With most of my new home budget going towards things like paint and home-repair supplies, I knew I needed something for my door that was inexpensive and could easily be updated each season. I loved this rustic frame I found at Hobby Lobby. Between hitting Hobby Lobby on the right sales day and a having a digital coupon, I managed to get all of my supplies, which included burlap ribbon, some fall décor, and a wooden “M,” for around $20.
The trickiest part of this project was fashioning the bow. If you’re unsure how to make one, a pre-made bow would be perfect for this project. You could also tie your ribbon into a simple bow. I attached the bow to the top of the frame by using the ends of the bow to tie it on. I then tied the fall décor, which were fall-colored jingle bells, to a smaller ribbon and attached to the back of the frame. I left the letter unpainted and glued it onto the frame using small dots of wood glue. After adding a loop of ribbon on the back, it was ready to be hung!
This versatile door décor is a simple afternoon project that is sure to look great on your front door. You can always put your own personal touches on it, too – paint the letter your favorite color and voila!
Happy Fall, Y’all.
Article sponsored by Russell Lee Flooring.
Find them on the web at: http://www.rslee.com
By Tori Linville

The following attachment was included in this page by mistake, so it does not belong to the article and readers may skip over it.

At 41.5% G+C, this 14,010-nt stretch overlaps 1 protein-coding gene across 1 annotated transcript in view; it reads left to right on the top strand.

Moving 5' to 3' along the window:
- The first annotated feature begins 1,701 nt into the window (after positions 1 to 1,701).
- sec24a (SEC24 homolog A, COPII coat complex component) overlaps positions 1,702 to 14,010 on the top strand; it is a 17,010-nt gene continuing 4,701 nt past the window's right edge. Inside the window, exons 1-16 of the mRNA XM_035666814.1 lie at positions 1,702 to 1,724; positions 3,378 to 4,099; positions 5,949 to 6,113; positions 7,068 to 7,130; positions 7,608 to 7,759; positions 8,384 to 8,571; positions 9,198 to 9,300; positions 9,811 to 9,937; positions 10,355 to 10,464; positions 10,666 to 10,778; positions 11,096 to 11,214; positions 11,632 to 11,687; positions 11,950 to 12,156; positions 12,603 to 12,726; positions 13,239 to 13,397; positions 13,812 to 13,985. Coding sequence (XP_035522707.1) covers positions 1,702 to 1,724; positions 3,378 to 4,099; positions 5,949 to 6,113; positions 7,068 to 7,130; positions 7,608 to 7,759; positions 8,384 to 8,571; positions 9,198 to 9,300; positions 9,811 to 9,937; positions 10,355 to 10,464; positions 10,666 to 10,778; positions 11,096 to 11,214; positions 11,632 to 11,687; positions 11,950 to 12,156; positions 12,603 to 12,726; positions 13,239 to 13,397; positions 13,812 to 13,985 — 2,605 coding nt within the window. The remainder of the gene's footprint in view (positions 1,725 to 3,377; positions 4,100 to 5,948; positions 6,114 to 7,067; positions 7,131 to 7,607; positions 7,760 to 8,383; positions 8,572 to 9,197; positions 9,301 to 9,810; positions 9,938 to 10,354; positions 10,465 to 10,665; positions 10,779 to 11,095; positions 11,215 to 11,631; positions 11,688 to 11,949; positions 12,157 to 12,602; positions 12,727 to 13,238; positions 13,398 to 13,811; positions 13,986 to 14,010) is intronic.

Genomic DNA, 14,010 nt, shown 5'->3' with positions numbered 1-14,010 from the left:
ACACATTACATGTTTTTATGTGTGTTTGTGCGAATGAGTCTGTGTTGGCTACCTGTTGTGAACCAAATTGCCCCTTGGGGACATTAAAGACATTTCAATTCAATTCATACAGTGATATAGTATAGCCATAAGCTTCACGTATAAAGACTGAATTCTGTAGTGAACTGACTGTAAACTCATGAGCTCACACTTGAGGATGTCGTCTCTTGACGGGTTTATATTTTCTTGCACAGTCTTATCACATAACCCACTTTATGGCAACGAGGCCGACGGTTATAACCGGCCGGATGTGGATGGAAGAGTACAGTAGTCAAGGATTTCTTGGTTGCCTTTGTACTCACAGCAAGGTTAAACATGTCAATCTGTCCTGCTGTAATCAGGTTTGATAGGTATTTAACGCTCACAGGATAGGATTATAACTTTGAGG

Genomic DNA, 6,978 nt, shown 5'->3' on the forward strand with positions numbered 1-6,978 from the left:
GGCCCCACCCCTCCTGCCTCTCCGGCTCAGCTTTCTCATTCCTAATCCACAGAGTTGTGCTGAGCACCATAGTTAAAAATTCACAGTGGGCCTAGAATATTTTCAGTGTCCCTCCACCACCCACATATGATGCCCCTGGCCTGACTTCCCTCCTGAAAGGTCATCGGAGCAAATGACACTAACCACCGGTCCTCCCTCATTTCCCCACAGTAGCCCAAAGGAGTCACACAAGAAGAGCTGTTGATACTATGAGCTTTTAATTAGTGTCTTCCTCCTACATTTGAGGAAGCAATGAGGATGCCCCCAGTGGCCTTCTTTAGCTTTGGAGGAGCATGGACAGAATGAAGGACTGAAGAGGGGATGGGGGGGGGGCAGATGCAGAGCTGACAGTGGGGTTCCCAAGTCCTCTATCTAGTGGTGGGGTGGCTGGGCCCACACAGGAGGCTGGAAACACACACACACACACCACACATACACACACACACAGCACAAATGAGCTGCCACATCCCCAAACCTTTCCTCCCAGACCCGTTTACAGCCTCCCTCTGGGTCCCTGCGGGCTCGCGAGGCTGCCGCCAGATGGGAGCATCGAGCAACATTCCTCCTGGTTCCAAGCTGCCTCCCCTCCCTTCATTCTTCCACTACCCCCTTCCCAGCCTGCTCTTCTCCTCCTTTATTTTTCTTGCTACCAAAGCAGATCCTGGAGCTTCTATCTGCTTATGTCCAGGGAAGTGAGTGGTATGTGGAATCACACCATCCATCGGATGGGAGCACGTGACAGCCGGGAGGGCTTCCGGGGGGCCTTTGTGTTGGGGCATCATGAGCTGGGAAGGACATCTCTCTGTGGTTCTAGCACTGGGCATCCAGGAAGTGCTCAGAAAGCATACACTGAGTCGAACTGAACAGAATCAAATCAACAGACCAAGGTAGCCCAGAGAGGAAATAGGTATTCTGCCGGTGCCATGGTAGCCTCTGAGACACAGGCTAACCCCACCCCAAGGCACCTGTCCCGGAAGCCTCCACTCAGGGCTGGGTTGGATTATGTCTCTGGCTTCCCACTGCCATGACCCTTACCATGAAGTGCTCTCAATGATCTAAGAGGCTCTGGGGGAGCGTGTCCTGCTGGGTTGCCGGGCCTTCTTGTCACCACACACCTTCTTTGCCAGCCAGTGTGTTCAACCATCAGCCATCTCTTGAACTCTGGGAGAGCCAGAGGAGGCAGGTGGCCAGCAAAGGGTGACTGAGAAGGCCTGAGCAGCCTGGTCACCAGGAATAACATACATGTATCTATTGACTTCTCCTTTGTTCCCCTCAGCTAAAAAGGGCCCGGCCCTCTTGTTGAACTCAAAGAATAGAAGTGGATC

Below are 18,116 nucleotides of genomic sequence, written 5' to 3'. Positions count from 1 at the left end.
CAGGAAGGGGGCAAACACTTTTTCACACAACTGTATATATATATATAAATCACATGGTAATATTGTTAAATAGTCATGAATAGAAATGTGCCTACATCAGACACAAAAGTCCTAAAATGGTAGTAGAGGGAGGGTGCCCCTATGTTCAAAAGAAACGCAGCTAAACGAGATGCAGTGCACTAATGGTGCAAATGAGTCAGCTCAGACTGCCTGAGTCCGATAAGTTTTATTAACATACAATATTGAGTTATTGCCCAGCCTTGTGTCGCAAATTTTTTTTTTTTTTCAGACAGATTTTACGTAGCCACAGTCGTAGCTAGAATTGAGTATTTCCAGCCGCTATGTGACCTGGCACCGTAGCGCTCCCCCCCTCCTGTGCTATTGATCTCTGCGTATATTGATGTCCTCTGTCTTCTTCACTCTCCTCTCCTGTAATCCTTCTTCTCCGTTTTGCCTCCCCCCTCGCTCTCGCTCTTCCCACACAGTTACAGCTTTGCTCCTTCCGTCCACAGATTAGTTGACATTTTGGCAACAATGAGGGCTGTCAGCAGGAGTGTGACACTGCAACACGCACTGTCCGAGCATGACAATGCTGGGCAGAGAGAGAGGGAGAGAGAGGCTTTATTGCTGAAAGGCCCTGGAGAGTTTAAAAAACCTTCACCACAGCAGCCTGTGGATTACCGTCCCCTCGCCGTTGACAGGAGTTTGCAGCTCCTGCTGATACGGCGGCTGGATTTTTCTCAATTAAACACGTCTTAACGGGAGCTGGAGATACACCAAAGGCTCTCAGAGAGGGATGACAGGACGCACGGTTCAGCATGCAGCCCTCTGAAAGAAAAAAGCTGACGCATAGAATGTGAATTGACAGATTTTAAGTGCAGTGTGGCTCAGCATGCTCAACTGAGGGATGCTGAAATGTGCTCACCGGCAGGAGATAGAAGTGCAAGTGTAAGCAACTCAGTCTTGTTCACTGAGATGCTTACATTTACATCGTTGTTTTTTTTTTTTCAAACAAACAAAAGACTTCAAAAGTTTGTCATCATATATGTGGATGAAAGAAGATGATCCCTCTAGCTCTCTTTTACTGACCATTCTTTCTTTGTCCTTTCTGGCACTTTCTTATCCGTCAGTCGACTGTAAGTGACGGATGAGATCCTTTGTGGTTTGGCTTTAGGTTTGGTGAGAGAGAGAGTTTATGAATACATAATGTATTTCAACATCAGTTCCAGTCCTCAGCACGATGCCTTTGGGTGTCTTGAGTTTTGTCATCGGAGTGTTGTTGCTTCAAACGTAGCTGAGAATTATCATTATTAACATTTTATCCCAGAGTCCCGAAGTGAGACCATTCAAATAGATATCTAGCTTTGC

The South’s fifth season is approaching: football season. Do you have the right tailgating gear? We’ve found the best tailgating coolers for you to add to your arsenal before it’s too late.
Coleman 62 Quart Xtreme Wheeled Cooler, $50
This puppy can carry all the essentials and then some. Get it on the ground and see it fly with you on your way to keep your tailgating spot on the quad. The wheels make the cooler easy to move before and after the tailgating events. Complete with extended handle and cupholders, there’s no real reason not to invest in this tailgating must.
Cooladio Cart, $112
(picture: get yourgifthere.com)
If you’re really serious about tailgating with some tunes, the Cooladio Cart might be something for you to check out. It’s price pays for the quality speakers that keep a party going long after your tailgate DJ has checked out. Throw in some beer or soda, add some football and you’ve pretty much got it made.
Picnic Time Collegiate Vulcan BBQ Grill, $300
For the grill master in your family, this cooler will check all the boxes. The insulated cooler comes with a propane grill, along with a three piece barbeque set. Throw in some extra pockets, and you’ve got a small tailgate already going on with just one piece of equipment.
Yeti Tundra 45 quart cooler, $350